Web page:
After starting the season on an MVP-level tear (27, 8 and 5, shooting 45% from both the field and from 3), over his last seven games, George has regressed some, to a more mortal (by rather high standards) 23.7 points (on 40% from the field and 30% from 3), 5.4 rebounds and 5.1 assists. Five of those seven games were losses. With all due respect to Reggie Jackson, Luke Kennard, Terrance Mann, Ivica Zubac and Marcus Morris Sr., this team is only going as far as PG can carry them.
As a team, they’ve hit 110 points just once November 13 (as opposed to eight times prior; they now sit 25th in offensive efficiency) and have allowed at least 120 three times in their last eight outings (compared to just once before). This is a group that’s feeling the weight of the Kawhi-sized hole in the lineup. To catch these guys, during this run of form, on their fourth game in seven nights is a golden opportunity.
The Lakers, meanwhile, are as “full strength” as they’ve been all year, with only Trevor Ariza and Kendrick Nunn missing out due to injury, thanks to LeBron churning out a pair of negative PCR tests in a 24-hour window, and dramatically cutting down his Health and Safety Protocol stay. It’s reasonable to assume that LeBron will be at least somewhat limited (though who even knows with that dude), but everything is in place for a relatively easy Laker win.
With DeAndre Jordan apparently no longer in the plans and Dwight now manning the paint with AD, the Lakers will basically always have the personnel on the floor to negate Zubac, and make Isaiah Hartenstein and Serge Ibaka work at both ends. If the Lakers control the paint as they should, the plan must be to hound the shooters around the arc, and turn the Clippers’ attack into Jackson, Eric Bledsoe (as much of this as possible, please!) and, yes, George drive with nowhere for the ball to go. Easier said than done, perhaps, but not undoable.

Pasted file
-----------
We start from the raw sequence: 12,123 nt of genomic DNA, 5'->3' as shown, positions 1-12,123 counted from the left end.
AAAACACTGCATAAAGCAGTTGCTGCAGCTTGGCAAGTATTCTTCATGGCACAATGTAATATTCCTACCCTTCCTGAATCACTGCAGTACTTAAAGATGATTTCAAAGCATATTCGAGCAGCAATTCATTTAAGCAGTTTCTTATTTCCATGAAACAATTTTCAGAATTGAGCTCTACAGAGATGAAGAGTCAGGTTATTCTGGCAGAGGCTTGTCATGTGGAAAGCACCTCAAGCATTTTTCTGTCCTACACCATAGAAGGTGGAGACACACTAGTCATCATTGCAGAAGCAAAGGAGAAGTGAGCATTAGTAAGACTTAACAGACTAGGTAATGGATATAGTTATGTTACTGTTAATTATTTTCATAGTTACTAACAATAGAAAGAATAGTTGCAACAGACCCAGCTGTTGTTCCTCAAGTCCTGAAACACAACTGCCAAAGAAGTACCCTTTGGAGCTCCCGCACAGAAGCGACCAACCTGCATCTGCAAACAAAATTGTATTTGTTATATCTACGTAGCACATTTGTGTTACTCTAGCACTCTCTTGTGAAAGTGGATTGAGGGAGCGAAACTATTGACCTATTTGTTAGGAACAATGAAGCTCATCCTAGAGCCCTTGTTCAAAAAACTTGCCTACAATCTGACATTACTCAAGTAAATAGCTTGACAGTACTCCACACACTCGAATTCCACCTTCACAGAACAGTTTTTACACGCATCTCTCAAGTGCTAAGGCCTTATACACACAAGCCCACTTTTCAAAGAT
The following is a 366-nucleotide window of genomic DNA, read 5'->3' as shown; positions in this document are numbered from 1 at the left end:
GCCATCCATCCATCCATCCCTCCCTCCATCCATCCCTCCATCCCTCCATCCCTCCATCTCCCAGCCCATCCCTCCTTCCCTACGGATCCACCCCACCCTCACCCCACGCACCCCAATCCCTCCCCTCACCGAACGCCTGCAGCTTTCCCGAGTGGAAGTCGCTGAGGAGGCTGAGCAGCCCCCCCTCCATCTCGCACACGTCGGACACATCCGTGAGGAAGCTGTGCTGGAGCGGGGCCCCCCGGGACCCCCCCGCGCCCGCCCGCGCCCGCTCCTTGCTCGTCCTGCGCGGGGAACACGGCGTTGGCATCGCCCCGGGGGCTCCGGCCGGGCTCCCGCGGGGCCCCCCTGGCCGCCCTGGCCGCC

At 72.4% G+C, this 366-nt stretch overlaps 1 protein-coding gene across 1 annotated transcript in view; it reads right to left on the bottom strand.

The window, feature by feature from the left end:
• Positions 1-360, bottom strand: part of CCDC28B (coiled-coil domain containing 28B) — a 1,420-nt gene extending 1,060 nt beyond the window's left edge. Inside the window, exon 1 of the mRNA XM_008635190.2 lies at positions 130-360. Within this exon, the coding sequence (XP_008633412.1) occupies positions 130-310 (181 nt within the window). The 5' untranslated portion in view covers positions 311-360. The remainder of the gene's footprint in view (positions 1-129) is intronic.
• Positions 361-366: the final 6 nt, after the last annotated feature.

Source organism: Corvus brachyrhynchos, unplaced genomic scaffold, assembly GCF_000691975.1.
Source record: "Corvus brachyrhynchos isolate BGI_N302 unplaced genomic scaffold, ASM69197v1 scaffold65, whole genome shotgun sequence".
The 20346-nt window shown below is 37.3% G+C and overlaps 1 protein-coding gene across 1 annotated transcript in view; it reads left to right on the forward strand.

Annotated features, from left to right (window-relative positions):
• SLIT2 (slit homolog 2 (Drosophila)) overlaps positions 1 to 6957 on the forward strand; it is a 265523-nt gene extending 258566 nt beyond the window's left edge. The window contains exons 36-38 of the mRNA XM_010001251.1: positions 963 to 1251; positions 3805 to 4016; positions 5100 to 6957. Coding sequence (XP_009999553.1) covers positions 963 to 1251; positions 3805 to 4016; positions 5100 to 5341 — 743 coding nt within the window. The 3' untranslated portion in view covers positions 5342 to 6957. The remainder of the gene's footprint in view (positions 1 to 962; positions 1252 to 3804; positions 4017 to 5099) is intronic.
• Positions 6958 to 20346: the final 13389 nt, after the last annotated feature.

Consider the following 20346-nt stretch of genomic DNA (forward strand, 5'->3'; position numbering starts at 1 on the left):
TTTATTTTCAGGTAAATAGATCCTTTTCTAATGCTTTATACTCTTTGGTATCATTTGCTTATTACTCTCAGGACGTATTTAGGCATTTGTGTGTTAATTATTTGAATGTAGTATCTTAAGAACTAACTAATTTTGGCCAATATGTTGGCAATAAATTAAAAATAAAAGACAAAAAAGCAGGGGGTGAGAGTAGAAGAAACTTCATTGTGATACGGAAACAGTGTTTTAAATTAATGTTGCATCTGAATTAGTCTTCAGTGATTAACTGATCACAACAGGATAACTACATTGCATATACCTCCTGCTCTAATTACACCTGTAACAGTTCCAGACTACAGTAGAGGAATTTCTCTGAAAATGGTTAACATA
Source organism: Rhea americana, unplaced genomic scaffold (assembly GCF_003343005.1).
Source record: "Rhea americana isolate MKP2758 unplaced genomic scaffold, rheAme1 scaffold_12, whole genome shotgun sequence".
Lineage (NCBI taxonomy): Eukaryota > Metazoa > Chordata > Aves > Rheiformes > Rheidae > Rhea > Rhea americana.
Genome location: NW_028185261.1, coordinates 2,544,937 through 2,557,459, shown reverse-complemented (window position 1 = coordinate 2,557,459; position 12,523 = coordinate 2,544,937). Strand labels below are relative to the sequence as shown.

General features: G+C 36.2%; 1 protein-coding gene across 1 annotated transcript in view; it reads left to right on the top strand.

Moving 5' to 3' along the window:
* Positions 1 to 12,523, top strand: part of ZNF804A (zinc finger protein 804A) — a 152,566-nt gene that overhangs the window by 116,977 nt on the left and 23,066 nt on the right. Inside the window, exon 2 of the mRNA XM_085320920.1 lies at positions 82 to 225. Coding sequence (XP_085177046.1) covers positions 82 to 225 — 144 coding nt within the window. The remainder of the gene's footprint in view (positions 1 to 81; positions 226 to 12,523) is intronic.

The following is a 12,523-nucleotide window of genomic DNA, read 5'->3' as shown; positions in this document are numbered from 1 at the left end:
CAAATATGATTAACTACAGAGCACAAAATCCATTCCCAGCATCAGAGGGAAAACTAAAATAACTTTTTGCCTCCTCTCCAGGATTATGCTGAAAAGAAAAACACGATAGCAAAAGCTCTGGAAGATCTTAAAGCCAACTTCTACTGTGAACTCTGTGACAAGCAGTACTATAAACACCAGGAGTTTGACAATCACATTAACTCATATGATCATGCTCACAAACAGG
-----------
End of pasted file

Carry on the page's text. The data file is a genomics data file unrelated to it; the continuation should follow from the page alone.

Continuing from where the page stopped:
Done properly, and paired with a solid effort on the glass (where the Lakers, admittedly, aren’t good, but where the Clips rank bottom-seven at both ends), this means a steady stream of transition opportunities. And, when the game slows down, keep it simple. Unless the Clipper demonstrates an ability to slow down Russ and AD in the pick-and-roll, feed them a heaping helping of it. Hell, even if they’re kind of dealing with it, make then prove that they can keep doing it.
Basically, this needs to be a superstar game. The supporting cast will have to chip in, of course, but given the Clippers’ recent struggles and apparent fatigue, bludgeoning them – early and often – with top-end talent and daring them to keep pace it not a terrible plan.
More frequently, we are seeing stretches in which the Lakers are finding the intensity and relentlessness that a quality team – and, I’ll keep saying it, a team that you trust – has. The challenge now is to minimize the lapses (and collapses) prove that they’ve got it for more than a quarter or so against decent teams, and more than a half against Detroit and (sometimes) Sacramento, but hey, this is where we find ourselves.
Where you can watch: 7:00 pm start time on Spectrum SportsNet.